Following World War II, British Prime Minister Winston Churchill, in 1946, delivered one of the most famous speeches of the 20th century. Known officially as the “Sinews of Peace,” Churchill’s speech came to be known as the “Iron Curtain” speech, and it foreshadowed the Cold War.
Churchill chose to deliver the speech in an unorthodox place – Westminster College in Fulton, Missouri, after receiving an invitation from the president of the college.
“I’m sure that invitation would have been given to a secretary and politely declined, say for a very famous postscript on the bottom of the letter written in longhand,” said Timothy Riley, director and chief curator of the National Churchill Museum at Westminster College in Fulton.
That postscript was written and signed by U.S. President Harry S. Truman and it read: “This is a wonderful school in my home state, hope you can do it. If you come, I will introduce you.”
“When Churchill saw that, he knew that he would be on the same stage with the President of the United States. He would be back in the game and he accepted the invitation to come to Fulton,” Riley said.
Coming to Fulton also helped Churchill reenergize his career. Following Victory in Europe Day, the British leader’s political party lost an election and Churchill was forced to resign as prime minister.
“He was arguably the most recognizable figure in the world but without a job,” Riley said.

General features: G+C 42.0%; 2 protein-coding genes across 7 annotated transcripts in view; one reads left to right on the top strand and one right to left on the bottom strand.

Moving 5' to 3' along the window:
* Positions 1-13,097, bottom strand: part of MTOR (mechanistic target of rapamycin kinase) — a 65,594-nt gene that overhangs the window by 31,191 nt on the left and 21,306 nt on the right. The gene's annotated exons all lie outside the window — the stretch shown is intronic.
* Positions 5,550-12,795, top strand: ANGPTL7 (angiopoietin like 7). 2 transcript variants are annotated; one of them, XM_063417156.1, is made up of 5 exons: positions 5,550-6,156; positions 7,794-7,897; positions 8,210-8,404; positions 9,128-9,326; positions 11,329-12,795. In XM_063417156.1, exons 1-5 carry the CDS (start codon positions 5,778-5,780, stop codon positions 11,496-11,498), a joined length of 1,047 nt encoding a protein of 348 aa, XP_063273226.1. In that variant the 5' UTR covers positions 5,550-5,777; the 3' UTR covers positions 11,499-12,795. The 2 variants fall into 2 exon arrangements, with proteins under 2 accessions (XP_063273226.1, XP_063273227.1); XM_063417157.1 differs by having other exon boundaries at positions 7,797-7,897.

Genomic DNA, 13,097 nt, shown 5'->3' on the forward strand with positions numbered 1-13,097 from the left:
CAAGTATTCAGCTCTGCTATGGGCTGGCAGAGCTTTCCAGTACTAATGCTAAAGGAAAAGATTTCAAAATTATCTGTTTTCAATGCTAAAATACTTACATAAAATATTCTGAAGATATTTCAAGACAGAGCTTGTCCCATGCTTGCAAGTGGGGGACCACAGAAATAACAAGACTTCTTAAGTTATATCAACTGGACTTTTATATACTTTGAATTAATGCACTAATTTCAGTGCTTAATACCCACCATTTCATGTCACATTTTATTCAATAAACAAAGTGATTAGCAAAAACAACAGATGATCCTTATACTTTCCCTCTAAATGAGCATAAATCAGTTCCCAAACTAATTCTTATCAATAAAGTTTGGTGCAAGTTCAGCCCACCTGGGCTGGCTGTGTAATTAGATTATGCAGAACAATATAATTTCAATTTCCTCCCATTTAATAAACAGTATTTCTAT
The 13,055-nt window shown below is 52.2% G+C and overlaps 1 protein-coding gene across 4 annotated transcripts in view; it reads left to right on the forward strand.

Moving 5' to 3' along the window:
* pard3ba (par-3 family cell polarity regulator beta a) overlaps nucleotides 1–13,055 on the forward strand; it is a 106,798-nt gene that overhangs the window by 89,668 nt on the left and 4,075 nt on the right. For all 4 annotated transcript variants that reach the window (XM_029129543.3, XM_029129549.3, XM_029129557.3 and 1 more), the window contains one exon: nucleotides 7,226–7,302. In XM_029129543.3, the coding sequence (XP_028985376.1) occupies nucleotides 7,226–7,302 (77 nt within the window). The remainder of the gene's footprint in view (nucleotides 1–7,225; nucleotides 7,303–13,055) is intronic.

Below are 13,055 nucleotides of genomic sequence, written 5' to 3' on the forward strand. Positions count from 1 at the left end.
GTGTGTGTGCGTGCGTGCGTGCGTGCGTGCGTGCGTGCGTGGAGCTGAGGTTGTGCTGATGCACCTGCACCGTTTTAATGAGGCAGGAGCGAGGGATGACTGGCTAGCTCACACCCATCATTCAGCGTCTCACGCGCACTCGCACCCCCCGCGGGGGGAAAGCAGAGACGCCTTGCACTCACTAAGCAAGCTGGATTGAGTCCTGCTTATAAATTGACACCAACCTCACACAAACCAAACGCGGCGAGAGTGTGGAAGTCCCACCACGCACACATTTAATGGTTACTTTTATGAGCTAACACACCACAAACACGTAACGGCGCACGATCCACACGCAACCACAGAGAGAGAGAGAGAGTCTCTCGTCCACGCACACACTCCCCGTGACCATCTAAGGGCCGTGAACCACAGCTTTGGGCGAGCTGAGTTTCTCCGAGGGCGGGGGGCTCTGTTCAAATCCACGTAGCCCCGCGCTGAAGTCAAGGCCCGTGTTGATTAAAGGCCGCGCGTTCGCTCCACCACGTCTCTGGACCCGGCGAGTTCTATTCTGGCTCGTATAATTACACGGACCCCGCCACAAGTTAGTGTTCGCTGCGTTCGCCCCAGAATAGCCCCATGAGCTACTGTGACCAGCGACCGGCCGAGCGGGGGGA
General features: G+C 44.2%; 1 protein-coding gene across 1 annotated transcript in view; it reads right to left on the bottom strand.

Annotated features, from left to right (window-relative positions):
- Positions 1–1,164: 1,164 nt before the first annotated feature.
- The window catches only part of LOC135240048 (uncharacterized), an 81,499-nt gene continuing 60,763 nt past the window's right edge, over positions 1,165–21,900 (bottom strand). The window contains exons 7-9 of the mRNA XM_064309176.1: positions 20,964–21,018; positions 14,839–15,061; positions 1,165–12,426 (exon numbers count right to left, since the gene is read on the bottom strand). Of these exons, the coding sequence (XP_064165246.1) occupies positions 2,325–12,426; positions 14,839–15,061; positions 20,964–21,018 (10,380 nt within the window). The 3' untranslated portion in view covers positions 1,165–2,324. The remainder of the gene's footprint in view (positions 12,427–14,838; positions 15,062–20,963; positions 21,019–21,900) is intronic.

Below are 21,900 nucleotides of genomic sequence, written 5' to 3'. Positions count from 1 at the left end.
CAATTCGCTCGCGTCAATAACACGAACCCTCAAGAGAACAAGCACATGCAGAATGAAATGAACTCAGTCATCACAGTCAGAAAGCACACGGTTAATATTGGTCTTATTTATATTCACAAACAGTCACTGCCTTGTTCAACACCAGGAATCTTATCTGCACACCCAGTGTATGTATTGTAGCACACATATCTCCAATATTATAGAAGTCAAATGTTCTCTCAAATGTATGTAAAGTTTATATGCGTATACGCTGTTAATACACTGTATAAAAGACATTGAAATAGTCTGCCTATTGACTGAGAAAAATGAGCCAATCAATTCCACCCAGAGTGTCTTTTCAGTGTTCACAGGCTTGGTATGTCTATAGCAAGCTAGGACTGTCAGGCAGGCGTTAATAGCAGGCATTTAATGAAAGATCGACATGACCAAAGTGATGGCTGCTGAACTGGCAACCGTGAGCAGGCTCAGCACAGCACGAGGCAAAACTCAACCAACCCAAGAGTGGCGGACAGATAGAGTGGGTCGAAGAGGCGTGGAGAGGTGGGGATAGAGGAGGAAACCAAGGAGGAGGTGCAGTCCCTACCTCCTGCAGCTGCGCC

Indeed, Churchill’s career was reenergized and he would again serve as prime minister.
Commemorating the British Leader
Fifteen years after the famed “Iron Curtain” speech, leaders at the college sought to commemorate Churchill’s historic visit.
In 1961, they identified and began the process of acquiring the stones of a centuries old church in central London that was destroyed in The Blitz, the German bombing offensive that occurred in 1940 and 1941.
St. Mary the Virgin Aldermanbury was originally built in the 12th century, was destroyed in the Great Fire of London in 1666 and reconstructed a few years later by noted architect Christopher Wren, who designed St. Paul’s Cathedral.
To hear more about the church and how Churchill is commemorated in Fulton, listen to the audio below. It features a conversation between St. Louis on the Air producer Alex Heuer and Timothy Riley, as well as a conversation between Heuer and host Don Marsh about the church.
St. Louis on the Air brings you the stories of St. Louis and the people who live, work and create in our region. St. Louis on the Air host Don Marsh and producers Mary Edwards, Alex Heuer and Lara Hamdan give you the information you need to make informed decisions and stay in touch with our diverse and vibrant St. Louis region.